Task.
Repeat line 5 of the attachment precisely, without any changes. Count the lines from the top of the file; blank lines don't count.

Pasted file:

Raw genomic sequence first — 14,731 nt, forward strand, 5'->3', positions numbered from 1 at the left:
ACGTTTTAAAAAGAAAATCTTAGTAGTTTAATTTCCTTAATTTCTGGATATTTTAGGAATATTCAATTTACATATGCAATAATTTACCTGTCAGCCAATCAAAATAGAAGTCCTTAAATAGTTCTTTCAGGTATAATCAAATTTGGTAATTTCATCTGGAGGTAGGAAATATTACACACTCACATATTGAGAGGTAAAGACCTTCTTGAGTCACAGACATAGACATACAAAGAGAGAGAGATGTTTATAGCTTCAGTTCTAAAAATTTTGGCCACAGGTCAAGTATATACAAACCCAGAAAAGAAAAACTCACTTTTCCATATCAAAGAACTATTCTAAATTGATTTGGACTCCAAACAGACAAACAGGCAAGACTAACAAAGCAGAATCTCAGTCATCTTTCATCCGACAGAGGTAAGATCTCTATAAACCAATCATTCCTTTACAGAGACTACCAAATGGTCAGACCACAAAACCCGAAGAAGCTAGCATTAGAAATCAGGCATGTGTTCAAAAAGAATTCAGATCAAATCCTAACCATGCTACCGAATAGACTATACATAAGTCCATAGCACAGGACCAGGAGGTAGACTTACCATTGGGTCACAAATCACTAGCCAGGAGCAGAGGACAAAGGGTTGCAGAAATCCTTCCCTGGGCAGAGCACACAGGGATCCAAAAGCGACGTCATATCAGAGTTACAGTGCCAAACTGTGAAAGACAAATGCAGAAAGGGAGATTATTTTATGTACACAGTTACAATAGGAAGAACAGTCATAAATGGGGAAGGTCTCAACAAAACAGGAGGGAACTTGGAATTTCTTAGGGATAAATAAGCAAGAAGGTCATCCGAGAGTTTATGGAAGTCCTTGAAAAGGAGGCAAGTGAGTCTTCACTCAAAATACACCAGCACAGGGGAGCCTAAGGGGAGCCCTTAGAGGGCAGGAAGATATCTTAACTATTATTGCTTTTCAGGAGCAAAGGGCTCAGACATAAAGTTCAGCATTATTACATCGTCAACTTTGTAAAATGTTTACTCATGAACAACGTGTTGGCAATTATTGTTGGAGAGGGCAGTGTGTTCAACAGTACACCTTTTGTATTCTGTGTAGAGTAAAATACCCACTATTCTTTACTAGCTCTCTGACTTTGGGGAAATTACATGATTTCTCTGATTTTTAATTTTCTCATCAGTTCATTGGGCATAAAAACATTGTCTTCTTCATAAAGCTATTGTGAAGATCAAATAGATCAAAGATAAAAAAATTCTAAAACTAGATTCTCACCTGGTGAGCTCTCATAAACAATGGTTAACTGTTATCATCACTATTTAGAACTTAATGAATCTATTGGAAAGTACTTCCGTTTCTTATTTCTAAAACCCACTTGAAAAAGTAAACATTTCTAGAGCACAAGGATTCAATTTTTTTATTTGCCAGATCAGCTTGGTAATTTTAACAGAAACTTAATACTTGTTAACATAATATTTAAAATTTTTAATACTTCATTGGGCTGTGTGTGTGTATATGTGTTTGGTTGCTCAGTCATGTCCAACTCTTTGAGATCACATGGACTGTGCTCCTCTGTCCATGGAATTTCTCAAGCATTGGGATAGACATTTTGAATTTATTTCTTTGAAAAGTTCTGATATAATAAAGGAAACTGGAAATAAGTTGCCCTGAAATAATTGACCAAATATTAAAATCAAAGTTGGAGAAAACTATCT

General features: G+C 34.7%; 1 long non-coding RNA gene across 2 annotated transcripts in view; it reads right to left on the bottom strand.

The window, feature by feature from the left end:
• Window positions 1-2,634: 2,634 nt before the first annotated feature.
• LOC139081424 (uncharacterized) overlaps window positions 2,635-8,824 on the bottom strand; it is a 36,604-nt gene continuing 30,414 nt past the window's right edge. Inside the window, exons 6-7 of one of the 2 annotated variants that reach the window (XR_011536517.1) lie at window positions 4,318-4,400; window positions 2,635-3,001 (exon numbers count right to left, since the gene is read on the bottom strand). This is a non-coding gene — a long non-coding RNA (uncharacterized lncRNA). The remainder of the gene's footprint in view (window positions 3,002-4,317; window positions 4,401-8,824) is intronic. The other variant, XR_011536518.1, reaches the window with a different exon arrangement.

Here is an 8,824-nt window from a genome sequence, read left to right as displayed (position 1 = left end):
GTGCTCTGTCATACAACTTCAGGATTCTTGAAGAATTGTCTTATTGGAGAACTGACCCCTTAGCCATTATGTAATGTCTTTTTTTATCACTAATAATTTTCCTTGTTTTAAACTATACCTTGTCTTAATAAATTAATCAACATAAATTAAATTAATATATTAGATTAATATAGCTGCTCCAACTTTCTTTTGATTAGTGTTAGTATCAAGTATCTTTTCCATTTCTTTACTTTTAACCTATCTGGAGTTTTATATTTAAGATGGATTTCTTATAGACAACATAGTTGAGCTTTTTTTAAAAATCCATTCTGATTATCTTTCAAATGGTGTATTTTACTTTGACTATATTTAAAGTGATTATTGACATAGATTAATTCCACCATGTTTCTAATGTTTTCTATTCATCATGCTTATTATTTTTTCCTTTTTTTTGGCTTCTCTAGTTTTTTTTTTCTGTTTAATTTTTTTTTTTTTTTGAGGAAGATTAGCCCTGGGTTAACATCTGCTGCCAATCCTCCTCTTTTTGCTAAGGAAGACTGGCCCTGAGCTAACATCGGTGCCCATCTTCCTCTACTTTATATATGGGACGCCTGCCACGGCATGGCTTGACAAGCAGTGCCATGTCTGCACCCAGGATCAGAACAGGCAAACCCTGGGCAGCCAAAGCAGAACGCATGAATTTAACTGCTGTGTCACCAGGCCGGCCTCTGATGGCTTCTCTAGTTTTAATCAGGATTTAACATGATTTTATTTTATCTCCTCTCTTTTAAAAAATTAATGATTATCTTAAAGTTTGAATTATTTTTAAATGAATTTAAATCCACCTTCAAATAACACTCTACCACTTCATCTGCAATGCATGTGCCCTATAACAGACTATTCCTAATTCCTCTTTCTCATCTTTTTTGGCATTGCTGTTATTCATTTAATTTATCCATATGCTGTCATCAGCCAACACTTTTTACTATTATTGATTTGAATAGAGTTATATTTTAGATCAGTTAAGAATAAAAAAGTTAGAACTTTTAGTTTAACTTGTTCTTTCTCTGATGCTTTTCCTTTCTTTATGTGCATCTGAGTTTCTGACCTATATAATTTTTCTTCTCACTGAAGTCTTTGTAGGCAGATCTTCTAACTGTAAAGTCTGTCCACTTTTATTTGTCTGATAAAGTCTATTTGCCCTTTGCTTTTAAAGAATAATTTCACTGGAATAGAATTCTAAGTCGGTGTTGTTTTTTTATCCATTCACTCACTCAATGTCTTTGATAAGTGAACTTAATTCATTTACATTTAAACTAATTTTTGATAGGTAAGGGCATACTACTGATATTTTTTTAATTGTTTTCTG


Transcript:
• Window positions 1-2,634: 2,634 nt before the first annotated feature.